But authorities often have neither the capability nor the political will to expand the state presence to outlying areas. Moreover, the lack of meaningful connection between governments and populations across the continent often makes it futile to lobby politicians to address these deficits. As Richard Jurgens and Luz Helena Hanauer wrote in Africa in Fact 49, for example, the continent’s leaders have successfully relied on the social fragmentation in their countries that is a result of the “diverse populations that were artificially yoked together by colonial projects” to render their constituencies powerless when it comes to demands for good governance and service delivery. To achieve this, and absolve themselves of any responsibility, the authors argue, many African rulers also resort to the “tactic” of blaming “imperial and colonialist” forces for their own shortcomings as lawmakers. The erosion of any accountability means that these shortcomings will be reflected, in particular, in politicians’ lack of incentives to provide sanitation infrastructure. The solution, experts are increasingly accepting, lies in realistic, creative actions that are clear about the limitations imposed by circumstance and which involve affected communities. Founded in 2010 by sanitation activist Kamal Kar, the community-led Total Sanitation Foundation has been one of the world’s leading advocates of this approach.

“Our vision is to unleash the hidden potential and capabilities of local communities to solve their own problems and take charge of their lives,” reads the NGO’s self-description. Basically, this means that communities are encouraged to stop relying on government intervention and to mobilise whatever resources they have to tackle the problem. It is only by doing so that they can start minimising the many negative health and wellbeing effects of not having adequate access to water and sanitation services, the NGO urges. Moreover, by taking the initiative themselves, the communities also push the authorities to pay attention and take action. “Often it has been seen that the ministers are foreigners in their own countries,” says Kar in an interview posted on his foundation’s website. “[The ministers] have no idea as to what is going on in their own country. They get totally surprised to hear the tremendous success of their local communities in achieving an ODF [open defecation free] status without any external help and support,” he adds. “We have noted that the moment you start triggering the institutional actors, the awareness and the sense of responsibility increases tremendously.” Born in Bangladesh and a specialist in livestock production, agriculture and natural resources, Kar pioneered the so-called “community-led total sanitation approach” (CLTS) approach in his country in 1999.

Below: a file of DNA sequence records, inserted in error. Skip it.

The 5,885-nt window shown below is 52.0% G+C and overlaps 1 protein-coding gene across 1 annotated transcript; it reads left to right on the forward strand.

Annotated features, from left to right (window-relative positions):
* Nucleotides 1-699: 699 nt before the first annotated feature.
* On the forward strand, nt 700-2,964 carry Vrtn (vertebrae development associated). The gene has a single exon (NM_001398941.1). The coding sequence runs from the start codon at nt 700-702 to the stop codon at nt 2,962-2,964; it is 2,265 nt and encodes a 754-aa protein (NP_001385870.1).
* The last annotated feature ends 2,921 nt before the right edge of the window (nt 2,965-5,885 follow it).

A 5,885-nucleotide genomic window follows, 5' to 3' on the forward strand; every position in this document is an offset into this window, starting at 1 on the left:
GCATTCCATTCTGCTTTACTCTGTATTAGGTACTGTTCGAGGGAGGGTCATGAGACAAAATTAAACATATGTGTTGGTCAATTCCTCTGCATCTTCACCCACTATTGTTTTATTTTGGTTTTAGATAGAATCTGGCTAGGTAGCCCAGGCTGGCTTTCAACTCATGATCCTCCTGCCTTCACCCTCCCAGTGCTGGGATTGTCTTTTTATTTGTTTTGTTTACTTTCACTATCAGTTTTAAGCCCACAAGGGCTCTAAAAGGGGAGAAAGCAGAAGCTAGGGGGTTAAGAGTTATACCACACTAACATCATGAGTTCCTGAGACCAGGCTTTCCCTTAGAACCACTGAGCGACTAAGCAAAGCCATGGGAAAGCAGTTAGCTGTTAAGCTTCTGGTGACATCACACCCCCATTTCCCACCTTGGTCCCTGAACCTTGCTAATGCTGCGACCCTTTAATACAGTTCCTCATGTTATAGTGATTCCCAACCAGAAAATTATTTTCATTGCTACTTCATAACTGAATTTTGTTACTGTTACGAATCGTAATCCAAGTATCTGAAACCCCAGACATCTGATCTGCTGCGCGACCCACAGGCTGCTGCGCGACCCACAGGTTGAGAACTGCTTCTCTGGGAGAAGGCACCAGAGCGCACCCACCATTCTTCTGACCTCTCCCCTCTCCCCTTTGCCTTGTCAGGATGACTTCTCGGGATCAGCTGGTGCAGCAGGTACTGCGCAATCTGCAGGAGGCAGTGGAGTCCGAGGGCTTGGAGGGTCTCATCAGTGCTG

Its methodology “is based on a no-subsidy policy and rooted in a model of community empowerment and mobilisation” to end open defecation in underdeveloped communities. Since its successful execution in Bangladesh, the CLTS model has been adopted by the UN agencies for clean water and sanitation. Working with the UN, Kar has applied his approach “to more than 69 countries in Asia, Africa and Latin America”. One such project has been put into practice with successful results in Madagascar, a cash-strapped island with one of Africa’s lowest indexes when it comes to access to sanitation. Working on the ground with local NGOs, the UN’s Global Sanitation Fund has succeeded in eradicating open defecation in more than 16,000 villages. Having identified a community in need of proper sanitation, a group of doctors travels to the village and calls a meeting with the residents. A visitor takes the floor and asks for one of those present to draw a map of the village on the ground. When the map is completed, the residents are asked to use pieces of cardboard to indicate the locations of the village houses, wells and latrines. The next step is to count the number of latrines and compare this number to the number of people in the village. The conclusion is invariably that there are too few latrines for the number of people. At that point, the speaker interrogates the public about their defecation habits. This might be done in direct and even vulgar language. Repeated use of the word “shit”, for example, challenges participants to be open. The residents might start off regarding the meeting with shame or embarrassment, but the mood changes as the speaker in the centre continues to tease them about their lack of openness about an important issue.